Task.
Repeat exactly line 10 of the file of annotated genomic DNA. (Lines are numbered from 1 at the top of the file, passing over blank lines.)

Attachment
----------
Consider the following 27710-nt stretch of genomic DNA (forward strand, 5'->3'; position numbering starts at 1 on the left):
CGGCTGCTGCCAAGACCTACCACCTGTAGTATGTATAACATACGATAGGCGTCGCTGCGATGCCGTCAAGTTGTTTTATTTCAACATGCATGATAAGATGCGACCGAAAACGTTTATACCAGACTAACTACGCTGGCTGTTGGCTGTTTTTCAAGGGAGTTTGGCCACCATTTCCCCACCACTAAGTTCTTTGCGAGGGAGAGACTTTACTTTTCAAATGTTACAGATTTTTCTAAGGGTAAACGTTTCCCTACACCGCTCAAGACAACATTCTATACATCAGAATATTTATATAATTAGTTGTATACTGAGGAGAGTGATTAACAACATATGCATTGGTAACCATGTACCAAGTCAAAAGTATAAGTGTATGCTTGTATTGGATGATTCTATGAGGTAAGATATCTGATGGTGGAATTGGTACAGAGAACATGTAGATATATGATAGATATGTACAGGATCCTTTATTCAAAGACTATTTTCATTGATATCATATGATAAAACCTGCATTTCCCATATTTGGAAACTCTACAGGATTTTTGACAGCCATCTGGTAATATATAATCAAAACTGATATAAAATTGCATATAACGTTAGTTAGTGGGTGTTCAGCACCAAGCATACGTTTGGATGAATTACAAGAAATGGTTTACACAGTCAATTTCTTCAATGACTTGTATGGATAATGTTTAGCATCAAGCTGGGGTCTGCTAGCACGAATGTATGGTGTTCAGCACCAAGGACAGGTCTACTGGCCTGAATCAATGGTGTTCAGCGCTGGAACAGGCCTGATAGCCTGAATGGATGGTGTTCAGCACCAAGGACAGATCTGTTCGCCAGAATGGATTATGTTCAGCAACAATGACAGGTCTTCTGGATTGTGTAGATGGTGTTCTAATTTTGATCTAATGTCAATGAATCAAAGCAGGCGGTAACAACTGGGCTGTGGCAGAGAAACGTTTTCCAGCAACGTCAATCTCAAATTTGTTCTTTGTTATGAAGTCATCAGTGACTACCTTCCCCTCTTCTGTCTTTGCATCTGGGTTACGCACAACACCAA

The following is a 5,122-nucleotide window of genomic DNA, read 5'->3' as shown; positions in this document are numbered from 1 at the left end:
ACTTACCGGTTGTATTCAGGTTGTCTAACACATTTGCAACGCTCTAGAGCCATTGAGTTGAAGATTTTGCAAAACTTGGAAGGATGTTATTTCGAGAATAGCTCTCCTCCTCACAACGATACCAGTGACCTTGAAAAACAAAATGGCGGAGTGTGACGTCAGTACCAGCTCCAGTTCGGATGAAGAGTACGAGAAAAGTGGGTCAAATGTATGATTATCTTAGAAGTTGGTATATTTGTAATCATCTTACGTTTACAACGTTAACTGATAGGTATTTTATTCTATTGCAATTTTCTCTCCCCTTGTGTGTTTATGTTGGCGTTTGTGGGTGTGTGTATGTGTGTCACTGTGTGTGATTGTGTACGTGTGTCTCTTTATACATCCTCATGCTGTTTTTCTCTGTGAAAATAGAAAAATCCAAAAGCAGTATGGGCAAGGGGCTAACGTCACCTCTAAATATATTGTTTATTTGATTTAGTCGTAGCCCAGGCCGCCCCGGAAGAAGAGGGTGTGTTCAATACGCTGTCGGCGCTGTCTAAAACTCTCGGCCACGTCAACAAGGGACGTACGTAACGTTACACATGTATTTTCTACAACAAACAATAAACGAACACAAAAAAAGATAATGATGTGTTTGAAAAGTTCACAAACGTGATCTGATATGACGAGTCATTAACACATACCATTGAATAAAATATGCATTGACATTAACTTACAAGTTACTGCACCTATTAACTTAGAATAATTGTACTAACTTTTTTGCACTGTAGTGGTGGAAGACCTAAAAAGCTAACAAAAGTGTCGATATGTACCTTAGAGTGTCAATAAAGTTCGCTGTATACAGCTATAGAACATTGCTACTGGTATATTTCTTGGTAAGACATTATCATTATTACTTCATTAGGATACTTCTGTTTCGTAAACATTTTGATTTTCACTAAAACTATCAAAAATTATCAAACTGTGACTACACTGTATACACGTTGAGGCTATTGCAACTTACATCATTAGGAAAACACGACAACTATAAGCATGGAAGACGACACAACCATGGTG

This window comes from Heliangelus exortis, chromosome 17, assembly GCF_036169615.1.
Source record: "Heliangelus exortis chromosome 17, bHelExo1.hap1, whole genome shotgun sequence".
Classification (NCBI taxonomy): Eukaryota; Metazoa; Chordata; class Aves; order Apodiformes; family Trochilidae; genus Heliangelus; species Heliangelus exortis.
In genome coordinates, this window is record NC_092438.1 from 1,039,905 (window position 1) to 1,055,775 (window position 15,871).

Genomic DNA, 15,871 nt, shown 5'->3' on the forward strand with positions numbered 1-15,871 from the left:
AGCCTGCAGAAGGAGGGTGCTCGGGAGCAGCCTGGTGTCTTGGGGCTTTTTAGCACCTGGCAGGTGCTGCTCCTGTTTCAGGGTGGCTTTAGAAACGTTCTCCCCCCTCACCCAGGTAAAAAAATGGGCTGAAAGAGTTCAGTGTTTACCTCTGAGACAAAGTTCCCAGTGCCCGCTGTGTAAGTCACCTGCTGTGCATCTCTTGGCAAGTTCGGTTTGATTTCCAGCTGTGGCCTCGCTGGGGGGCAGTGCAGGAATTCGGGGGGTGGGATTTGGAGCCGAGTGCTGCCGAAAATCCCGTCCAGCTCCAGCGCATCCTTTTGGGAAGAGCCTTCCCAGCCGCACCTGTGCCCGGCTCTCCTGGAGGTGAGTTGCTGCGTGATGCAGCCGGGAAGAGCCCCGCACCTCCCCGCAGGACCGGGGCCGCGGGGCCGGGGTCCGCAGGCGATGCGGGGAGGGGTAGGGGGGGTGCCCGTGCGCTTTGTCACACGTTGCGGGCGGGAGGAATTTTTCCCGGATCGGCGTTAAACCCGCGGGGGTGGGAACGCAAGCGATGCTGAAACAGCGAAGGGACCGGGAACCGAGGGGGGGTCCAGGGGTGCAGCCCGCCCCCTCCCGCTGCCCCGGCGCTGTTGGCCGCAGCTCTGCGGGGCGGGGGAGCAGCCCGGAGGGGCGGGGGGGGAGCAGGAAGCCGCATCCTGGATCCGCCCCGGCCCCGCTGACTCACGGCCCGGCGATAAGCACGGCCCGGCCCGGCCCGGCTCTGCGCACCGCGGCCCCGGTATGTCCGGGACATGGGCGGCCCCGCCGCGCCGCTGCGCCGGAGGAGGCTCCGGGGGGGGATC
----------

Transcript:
AGCCTGCAGAAGGAGGGTGCTCGGGAGCAGCCTGGTGTCTTGGGGCTTTTTAGCACCTGGCAGGTGCTGCTCCTGTTTCAGGGTGGCTTTAGAAACGTTCTCCCCCCTCACCCAGGTAAAAAAATGGGCTGAAAGAGTTCAGTGTTTACCTCTGAGACAAAGTTCCCAGTGCCCGCTGTGTAAGTCACCTGCTGTGCATCTCTTGGCAAGTTCGGTTTGATTTCCAGCTGTGGCCTCGCTGGGGGGCAGTGCAGGAATTCGGGGGGTGGGATTTGGAGCCGAGTGCTGCCGAAAATCCCGTCCAGCTCCAGCGCATCCTTTTGGGAAGAGCCTTCCCAGCCGCACCTGTGCCCGGCTCTCCTGGAGGTGAGTTGCTGCGTGATGCAGCCGGGAAGAGCCCCGCACCTCCCCGCAGGACCGGGGCCGCGGGGCCGGGGTCCGCAGGCGATGCGGGGAGGGGTAGGGGGGGTGCCCGTGCGCTTTGTCACACGTTGCGGGCGGGAGGAATTTTTCCCGGATCGGCGTTAAACCCGCGGGGGTGGGAACGCAAGCGATGCTGAAACAGCGAAGGGACCGGGAACCGAGGGGGGGTCCAGGGGTGCAGCCCGCCCCCTCCCGCTGCCCCGGCGCTGTTGGCCGCAGCTCTGCGGGGCGGGGGAGCAGCCCGGAGGGGCGGGGGGGGAGCAGGAAGCCGCATCCTGGATCCGCCCCGGCCCCGCTGACTCACGGCCCGGCGATAAGCACGGCCCGGCCCGGCCCGGCTCTGCGCACCGCGGCCCCGGTATGTCCGGGACATGGGCGGCCCCGCCGCGCCGCTGCGCCGGAGGAGGCTCCGGGGGGGGATC